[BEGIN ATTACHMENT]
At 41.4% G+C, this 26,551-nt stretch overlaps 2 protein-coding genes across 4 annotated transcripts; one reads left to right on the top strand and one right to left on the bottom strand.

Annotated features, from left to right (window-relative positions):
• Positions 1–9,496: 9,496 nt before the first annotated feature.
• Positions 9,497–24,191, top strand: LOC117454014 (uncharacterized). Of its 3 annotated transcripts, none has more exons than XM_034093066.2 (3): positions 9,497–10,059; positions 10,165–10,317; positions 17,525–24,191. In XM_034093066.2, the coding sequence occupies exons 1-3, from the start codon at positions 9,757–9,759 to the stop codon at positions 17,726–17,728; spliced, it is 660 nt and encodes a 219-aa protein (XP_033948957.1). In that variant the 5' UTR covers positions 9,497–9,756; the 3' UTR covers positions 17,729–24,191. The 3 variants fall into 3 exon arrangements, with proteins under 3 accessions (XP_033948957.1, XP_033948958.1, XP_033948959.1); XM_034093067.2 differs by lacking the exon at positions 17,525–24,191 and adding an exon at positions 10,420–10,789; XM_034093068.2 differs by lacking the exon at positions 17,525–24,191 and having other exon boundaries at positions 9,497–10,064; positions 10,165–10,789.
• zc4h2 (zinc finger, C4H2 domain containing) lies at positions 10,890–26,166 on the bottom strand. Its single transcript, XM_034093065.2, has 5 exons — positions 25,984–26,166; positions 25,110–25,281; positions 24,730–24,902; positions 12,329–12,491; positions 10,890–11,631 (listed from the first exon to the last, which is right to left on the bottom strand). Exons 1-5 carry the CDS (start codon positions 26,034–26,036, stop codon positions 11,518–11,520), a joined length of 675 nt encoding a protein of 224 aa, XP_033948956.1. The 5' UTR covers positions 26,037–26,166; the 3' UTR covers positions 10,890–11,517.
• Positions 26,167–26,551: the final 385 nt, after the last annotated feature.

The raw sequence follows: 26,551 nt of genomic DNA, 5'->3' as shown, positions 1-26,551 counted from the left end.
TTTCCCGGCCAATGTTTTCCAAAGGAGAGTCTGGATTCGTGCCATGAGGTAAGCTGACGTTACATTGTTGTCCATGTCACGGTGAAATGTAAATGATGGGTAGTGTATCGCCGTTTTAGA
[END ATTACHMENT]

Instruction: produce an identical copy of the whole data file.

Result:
At 41.4% G+C, this 26,551-nt stretch overlaps 2 protein-coding genes across 4 annotated transcripts; one reads left to right on the top strand and one right to left on the bottom strand.

Annotated features, from left to right (window-relative positions):
• Positions 1–9,496: 9,496 nt before the first annotated feature.
• Positions 9,497–24,191, top strand: LOC117454014 (uncharacterized). Of its 3 annotated transcripts, none has more exons than XM_034093066.2 (3): positions 9,497–10,059; positions 10,165–10,317; positions 17,525–24,191. In XM_034093066.2, the coding sequence occupies exons 1-3, from the start codon at positions 9,757–9,759 to the stop codon at positions 17,726–17,728; spliced, it is 660 nt and encodes a 219-aa protein (XP_033948957.1). In that variant the 5' UTR covers positions 9,497–9,756; the 3' UTR covers positions 17,729–24,191. The 3 variants fall into 3 exon arrangements, with proteins under 3 accessions (XP_033948957.1, XP_033948958.1, XP_033948959.1); XM_034093067.2 differs by lacking the exon at positions 17,525–24,191 and adding an exon at positions 10,420–10,789; XM_034093068.2 differs by lacking the exon at positions 17,525–24,191 and having other exon boundaries at positions 9,497–10,064; positions 10,165–10,789.
• zc4h2 (zinc finger, C4H2 domain containing) lies at positions 10,890–26,166 on the bottom strand. Its single transcript, XM_034093065.2, has 5 exons — positions 25,984–26,166; positions 25,110–25,281; positions 24,730–24,902; positions 12,329–12,491; positions 10,890–11,631 (listed from the first exon to the last, which is right to left on the bottom strand). Exons 1-5 carry the CDS (start codon positions 26,034–26,036, stop codon positions 11,518–11,520), a joined length of 675 nt encoding a protein of 224 aa, XP_033948956.1. The 5' UTR covers positions 26,037–26,166; the 3' UTR covers positions 10,890–11,517.
• Positions 26,167–26,551: the final 385 nt, after the last annotated feature.

The raw sequence follows: 26,551 nt of genomic DNA, 5'->3' as shown, positions 1-26,551 counted from the left end.
TTTCCCGGCCAATGTTTTCCAAAGGAGAGTCTGGATTCGTGCCATGAGGTAAGCTGACGTTACATTGTTGTCCATGTCACGGTGAAATGTAAATGATGGGTAGTGTATCGCCGTTTTAGA